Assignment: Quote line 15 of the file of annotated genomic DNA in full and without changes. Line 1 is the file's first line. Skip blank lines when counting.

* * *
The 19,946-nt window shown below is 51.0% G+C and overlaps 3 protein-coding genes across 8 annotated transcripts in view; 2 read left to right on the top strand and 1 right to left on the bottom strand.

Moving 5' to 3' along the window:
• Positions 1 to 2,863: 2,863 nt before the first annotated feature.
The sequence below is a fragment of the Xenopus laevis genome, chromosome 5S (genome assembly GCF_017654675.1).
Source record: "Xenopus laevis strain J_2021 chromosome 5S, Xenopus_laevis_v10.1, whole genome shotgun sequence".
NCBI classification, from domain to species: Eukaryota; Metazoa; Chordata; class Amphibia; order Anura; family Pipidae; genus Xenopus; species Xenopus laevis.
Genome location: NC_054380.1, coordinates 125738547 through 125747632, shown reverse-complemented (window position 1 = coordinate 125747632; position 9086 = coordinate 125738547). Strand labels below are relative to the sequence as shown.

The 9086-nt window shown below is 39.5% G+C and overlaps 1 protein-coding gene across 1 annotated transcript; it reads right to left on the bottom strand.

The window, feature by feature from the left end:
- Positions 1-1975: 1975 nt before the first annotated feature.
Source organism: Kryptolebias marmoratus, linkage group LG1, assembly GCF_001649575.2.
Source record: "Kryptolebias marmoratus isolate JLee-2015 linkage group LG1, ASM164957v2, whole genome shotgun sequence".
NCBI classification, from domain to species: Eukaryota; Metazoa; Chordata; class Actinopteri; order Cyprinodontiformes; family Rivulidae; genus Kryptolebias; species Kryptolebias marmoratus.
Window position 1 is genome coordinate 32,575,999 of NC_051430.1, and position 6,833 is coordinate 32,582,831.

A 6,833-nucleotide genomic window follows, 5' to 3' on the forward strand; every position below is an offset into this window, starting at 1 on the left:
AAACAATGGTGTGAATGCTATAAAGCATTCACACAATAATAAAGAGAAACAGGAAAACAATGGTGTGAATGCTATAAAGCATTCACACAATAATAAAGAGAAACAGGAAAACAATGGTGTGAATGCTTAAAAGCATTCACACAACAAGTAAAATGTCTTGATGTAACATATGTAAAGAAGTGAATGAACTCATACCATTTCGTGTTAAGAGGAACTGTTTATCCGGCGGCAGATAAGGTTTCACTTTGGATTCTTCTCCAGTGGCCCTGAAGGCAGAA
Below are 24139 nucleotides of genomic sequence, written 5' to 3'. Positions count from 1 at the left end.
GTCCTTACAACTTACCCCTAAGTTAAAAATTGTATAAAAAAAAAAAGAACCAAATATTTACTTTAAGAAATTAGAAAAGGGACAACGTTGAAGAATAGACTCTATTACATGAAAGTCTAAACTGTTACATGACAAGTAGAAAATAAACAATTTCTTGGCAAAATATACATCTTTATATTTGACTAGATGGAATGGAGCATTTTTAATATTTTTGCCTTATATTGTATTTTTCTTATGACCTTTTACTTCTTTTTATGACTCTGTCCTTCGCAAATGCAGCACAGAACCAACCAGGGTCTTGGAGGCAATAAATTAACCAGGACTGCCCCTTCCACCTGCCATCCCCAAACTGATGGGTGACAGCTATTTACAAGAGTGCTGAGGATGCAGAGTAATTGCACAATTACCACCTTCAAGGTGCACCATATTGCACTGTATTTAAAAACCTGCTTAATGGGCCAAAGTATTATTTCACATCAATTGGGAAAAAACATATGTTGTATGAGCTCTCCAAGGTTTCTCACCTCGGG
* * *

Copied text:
A 6,833-nucleotide genomic window follows, 5' to 3' on the forward strand; every position below is an offset into this window, starting at 1 on the left: